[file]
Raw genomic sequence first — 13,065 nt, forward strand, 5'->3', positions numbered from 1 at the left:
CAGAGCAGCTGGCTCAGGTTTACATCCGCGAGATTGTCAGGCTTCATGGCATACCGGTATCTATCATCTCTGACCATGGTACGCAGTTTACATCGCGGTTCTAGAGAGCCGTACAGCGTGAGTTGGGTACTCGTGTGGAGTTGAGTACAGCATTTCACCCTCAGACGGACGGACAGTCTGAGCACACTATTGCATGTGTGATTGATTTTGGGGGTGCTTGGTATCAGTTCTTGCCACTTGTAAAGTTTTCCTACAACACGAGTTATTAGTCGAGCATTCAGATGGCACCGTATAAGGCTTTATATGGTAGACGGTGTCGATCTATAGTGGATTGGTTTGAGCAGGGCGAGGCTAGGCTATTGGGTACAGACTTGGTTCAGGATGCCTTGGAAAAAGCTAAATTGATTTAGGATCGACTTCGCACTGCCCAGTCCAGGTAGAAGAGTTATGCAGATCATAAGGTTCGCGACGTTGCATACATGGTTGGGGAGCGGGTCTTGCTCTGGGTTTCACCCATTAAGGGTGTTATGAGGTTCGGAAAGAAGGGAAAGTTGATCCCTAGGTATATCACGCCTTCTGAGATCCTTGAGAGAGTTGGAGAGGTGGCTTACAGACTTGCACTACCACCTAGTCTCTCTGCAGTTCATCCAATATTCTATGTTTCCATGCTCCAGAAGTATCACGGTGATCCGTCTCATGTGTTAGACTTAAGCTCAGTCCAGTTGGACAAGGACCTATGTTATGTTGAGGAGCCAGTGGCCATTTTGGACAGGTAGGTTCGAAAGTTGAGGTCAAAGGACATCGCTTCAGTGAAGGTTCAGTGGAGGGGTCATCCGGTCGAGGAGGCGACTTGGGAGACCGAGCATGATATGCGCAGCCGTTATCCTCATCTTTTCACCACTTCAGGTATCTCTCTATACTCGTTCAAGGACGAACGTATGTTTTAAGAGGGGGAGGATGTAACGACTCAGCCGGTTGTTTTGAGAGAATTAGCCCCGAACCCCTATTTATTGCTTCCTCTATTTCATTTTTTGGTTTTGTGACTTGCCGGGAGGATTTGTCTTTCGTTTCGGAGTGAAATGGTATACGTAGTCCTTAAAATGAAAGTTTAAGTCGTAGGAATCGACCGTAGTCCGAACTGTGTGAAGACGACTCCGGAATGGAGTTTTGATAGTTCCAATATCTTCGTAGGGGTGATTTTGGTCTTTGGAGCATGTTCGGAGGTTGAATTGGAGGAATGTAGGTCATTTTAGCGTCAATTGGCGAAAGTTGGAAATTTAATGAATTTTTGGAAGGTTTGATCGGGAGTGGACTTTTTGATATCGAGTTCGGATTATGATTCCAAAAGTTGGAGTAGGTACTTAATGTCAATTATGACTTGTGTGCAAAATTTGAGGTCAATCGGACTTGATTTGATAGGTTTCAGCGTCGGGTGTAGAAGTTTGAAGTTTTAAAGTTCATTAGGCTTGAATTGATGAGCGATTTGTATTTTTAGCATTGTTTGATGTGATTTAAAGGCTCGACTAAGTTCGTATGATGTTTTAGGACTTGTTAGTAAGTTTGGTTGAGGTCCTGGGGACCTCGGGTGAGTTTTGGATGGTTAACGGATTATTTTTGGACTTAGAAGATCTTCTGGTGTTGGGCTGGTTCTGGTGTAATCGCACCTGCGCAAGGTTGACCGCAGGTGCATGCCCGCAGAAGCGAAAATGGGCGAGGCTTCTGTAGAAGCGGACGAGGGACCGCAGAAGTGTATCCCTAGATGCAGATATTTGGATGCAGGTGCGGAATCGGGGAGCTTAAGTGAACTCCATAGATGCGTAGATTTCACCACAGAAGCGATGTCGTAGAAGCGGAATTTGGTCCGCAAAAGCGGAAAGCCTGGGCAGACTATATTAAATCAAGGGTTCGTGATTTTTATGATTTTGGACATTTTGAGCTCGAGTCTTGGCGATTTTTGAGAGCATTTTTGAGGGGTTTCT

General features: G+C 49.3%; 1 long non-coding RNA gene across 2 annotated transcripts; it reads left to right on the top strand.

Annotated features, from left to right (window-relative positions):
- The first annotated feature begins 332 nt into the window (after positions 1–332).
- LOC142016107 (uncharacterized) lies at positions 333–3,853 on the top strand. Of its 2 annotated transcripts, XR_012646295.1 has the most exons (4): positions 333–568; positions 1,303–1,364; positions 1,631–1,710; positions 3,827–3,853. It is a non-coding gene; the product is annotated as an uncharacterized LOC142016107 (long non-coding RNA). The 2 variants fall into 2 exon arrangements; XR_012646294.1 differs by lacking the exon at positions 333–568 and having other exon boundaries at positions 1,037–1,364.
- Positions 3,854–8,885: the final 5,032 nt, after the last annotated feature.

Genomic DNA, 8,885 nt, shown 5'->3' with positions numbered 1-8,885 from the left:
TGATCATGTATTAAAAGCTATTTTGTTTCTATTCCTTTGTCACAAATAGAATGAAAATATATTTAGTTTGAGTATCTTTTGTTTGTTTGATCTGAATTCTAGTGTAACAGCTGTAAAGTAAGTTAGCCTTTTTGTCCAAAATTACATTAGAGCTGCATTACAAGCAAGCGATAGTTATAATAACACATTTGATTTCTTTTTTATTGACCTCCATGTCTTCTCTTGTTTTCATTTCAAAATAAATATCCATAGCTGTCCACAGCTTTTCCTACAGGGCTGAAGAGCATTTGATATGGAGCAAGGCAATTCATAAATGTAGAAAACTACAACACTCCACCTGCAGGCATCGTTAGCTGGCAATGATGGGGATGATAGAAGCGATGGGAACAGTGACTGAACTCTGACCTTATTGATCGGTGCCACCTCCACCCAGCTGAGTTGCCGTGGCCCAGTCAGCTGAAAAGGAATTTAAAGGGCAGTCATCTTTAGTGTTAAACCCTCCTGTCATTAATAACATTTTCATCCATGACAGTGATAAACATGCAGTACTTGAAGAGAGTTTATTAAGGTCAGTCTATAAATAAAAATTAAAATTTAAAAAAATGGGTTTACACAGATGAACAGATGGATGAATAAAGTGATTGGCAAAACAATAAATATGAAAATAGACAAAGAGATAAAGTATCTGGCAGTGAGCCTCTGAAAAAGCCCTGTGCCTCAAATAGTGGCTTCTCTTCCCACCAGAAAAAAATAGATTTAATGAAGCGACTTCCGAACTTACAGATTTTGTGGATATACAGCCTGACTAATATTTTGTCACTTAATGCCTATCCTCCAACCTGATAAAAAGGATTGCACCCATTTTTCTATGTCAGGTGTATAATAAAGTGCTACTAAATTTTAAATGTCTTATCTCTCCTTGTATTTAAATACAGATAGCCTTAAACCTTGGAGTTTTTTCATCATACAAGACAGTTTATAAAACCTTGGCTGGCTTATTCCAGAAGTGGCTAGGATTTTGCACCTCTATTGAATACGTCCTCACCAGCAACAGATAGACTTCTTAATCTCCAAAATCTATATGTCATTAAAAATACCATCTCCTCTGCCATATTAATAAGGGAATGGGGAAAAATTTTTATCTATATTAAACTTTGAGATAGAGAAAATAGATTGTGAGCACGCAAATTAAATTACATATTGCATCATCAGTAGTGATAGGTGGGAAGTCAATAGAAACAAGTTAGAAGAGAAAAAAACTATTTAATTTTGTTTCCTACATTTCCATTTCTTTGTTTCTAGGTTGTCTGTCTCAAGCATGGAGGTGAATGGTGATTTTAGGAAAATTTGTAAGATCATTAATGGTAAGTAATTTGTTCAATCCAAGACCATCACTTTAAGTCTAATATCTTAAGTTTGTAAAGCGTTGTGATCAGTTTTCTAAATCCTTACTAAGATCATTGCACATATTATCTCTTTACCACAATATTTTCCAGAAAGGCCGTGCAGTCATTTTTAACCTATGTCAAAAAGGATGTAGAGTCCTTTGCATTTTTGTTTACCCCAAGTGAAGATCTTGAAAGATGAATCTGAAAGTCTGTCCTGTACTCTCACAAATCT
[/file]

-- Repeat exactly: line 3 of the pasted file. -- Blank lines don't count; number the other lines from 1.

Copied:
General features: G+C 49.3%; 1 long non-coding RNA gene across 2 annotated transcripts; it reads left to right on the top strand.